odds of shin deshojo and katsura in zone 5??

Discussion in 'Maples' started by STi, Jun 15, 2006.

  1. kaydye

    kaydye Active Member Maple Society 10 Years

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    Location:
    Live in Mapleton, Illinois, zone 5
    Brian,
    I am so glad that you "ran on " with that great information. I would love to have a database with reports on palmatums in zone 5. I have starred the maples that we both have in my little diary. Now I have some more to try. I just planted a seriyu about a month ago and all of them at the nursery had tip dieback. I wondered about it, but the rest of the tree looked great. That answers that question. But at least it will hopefully make it through. I also got a Beni Kawa (new graft) on the recommendation of Byles that it is hardier than Sango Kaku, of which two have not make it. One held on for about 3 years.

    Maybe some more zone 5'ers will tune in. I am like you also, my area is sheltered and receives no harsh winter winds. Sort of have a valley surrounded by woods. I get away with some because of that, I think. My temps get as low, also. My problem is having enough snow cover. We don't usually have much therefore winter dryness can be a problem.
    Kay
     
  2. Daniel Otis

    Daniel Otis Active Member Maple Society 10 Years

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    Location:
    Ithaca, NY
    Sounds like our environmental circumstances are similar. Let me mention that I agree with Frank Byles that Beni Kawa is a bit tougher than Sango Kaku. In my experience, the red-bark maples, both snakebarks and palmatums, are not very sturdy--the sort of plant that you wheel out for a month or two every year during their brief lives, and then wheel out behind the barn for the parts of the year when they look horrible. I suspect that they need full protection from winter sun (which probably reduces the intensity of color), and probably a zone or two more warmth than they get here. The ones I've seen in England looked fantastic. For me, I think growing in pots is best, but then they are in my cold dark basement during their periods of glory, alas.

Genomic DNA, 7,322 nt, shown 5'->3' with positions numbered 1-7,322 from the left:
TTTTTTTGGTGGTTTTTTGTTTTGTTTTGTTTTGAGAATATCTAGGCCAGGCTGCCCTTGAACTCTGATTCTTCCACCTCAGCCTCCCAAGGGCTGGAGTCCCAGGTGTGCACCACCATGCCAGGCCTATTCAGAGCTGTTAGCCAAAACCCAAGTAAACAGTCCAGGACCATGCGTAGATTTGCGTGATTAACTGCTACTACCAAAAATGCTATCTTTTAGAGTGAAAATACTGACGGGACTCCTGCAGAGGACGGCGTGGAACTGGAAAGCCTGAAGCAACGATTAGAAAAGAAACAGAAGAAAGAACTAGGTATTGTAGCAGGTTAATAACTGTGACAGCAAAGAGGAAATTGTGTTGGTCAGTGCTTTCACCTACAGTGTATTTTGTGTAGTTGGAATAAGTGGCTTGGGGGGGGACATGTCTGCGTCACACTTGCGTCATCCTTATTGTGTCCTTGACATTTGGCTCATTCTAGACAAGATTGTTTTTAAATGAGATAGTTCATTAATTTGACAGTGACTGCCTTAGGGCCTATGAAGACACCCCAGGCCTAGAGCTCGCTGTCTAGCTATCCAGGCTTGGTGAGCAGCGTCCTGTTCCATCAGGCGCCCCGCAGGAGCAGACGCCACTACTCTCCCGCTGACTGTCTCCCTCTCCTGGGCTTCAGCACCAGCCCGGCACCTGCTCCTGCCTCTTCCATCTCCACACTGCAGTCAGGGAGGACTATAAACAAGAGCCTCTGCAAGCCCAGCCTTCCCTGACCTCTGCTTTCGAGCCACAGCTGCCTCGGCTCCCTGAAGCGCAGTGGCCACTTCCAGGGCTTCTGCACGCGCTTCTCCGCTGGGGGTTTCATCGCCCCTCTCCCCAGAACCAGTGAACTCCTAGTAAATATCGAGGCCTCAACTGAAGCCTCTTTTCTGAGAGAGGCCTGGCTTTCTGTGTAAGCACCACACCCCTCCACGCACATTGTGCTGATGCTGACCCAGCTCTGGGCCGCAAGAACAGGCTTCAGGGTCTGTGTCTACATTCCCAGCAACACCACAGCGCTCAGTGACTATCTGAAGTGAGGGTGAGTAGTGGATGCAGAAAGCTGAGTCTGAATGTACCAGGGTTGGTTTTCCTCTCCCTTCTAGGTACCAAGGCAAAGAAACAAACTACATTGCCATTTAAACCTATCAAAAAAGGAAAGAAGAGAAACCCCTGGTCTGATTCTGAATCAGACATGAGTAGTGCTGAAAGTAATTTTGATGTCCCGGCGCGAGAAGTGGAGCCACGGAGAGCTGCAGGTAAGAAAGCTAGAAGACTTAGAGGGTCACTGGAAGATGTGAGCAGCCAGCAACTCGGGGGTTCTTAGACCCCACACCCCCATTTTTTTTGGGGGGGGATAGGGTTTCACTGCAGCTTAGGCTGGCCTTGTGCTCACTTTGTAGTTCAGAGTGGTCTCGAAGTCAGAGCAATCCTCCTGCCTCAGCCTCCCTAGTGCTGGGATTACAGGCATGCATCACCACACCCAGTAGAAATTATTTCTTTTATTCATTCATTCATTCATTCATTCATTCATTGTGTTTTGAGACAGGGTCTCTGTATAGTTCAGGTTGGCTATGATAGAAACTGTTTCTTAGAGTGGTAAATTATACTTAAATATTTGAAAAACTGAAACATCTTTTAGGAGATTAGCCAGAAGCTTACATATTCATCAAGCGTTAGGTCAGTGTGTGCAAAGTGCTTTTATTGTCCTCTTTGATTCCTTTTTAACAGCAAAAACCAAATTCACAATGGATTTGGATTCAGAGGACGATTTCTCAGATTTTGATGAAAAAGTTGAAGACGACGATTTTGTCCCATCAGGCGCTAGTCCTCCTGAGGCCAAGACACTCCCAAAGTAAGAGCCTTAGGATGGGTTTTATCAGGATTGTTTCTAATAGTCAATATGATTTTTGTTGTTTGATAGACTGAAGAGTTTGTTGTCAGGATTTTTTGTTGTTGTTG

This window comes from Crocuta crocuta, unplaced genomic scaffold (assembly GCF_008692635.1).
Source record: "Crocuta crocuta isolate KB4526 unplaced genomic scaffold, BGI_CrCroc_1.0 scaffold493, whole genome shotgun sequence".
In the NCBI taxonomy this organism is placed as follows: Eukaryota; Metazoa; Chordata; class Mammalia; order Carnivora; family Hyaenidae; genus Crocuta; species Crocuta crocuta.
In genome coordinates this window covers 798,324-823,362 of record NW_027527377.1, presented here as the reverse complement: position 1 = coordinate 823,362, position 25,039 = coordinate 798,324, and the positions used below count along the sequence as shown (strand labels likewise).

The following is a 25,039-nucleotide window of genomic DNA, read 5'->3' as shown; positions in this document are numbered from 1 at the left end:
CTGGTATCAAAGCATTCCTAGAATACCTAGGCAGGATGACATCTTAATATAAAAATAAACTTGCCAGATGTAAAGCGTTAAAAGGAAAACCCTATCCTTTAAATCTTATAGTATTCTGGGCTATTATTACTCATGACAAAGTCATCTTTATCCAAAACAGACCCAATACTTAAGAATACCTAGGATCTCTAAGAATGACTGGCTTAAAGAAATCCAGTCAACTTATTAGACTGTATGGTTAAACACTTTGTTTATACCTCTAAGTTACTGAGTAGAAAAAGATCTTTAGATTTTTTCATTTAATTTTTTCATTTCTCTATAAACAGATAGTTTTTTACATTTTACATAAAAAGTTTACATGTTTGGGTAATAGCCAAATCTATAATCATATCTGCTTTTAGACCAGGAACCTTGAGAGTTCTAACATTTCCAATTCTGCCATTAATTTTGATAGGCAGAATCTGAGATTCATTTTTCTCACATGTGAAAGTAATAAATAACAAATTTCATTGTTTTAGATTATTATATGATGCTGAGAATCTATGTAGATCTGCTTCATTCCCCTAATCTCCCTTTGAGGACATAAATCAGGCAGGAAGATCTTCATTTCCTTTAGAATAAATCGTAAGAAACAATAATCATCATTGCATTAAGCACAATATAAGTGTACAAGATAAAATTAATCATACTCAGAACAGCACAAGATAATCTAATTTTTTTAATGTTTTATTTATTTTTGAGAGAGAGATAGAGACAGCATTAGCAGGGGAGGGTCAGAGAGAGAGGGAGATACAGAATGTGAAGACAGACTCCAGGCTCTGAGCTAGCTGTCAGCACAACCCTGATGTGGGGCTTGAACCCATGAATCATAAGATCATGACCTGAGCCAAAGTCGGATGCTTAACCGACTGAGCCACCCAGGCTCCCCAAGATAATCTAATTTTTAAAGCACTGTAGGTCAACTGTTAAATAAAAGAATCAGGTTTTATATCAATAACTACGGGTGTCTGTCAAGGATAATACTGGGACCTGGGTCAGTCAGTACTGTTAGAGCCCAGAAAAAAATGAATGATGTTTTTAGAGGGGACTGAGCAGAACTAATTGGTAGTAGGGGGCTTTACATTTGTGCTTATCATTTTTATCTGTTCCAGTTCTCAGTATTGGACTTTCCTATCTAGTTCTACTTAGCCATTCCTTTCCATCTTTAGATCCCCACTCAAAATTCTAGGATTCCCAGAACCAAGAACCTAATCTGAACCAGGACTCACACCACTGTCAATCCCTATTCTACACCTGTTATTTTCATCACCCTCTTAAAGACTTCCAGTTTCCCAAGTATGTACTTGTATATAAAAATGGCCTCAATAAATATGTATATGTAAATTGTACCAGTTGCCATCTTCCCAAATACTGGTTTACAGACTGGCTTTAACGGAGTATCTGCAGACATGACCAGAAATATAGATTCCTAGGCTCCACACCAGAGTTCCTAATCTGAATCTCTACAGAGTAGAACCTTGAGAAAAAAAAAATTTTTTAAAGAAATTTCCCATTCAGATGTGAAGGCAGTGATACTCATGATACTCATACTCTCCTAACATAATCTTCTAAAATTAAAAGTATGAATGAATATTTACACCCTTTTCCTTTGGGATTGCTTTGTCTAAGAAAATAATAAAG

3. Moose

    Moose Member

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    Location:
    Owen Sound, Ontario
    There is a Katsura tree in zone 5b (Owen Sound Ontario) in the local conservation authority arboretum. It is in a relatively sheltered area but seems to be thriving.
     
  4. STi

    STi Active Member

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    great info!! i plan on grabbing a few more off that list!

    i put them in 1 gallon pots with 3 part fir bark and 1 part cactus soil and half part aquarium gravel...hope that works ok
     
  5. kaydye

    kaydye Active Member Maple Society 10 Years

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    Location:
    Live in Mapleton, Illinois, zone 5
    Dan,
    I want to apologize for calling you Brian in one of the posts. REading too fast, I guess. Sorry.
    Kay Dye
     
  6. kaydye

    kaydye Active Member Maple Society 10 Years

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    Location:
    Live in Mapleton, Illinois, zone 5
    On another note...
    I stopped by the nursery in our area which is being brave enough to stock palmatums and they are almost sold out. When I was nosing around the lady asked me if I was lookin g for ***. maples (Hmmmm she recognized me? Not good! HA) and she said they were getting ready to send in an order. I wonder what will come and when. I wonder how they determine which ones to order. One thing bothers me though, we had a really bad drought last year and because of that this nursery has changed its return policy from 1 year (2 years if you are a garden rewards member)to 90 days for shrubs and trees. So if I buy any, I'll have to be sure to do my research because they do tend to play "fast and loose" sometimes with plants and zones (mophead hydrangeas that bloom on old wood, zone 6-7 hollies, etc.). Their prices are pretty good, though. It's the only way for me to get a 4' maple vs. a new graft.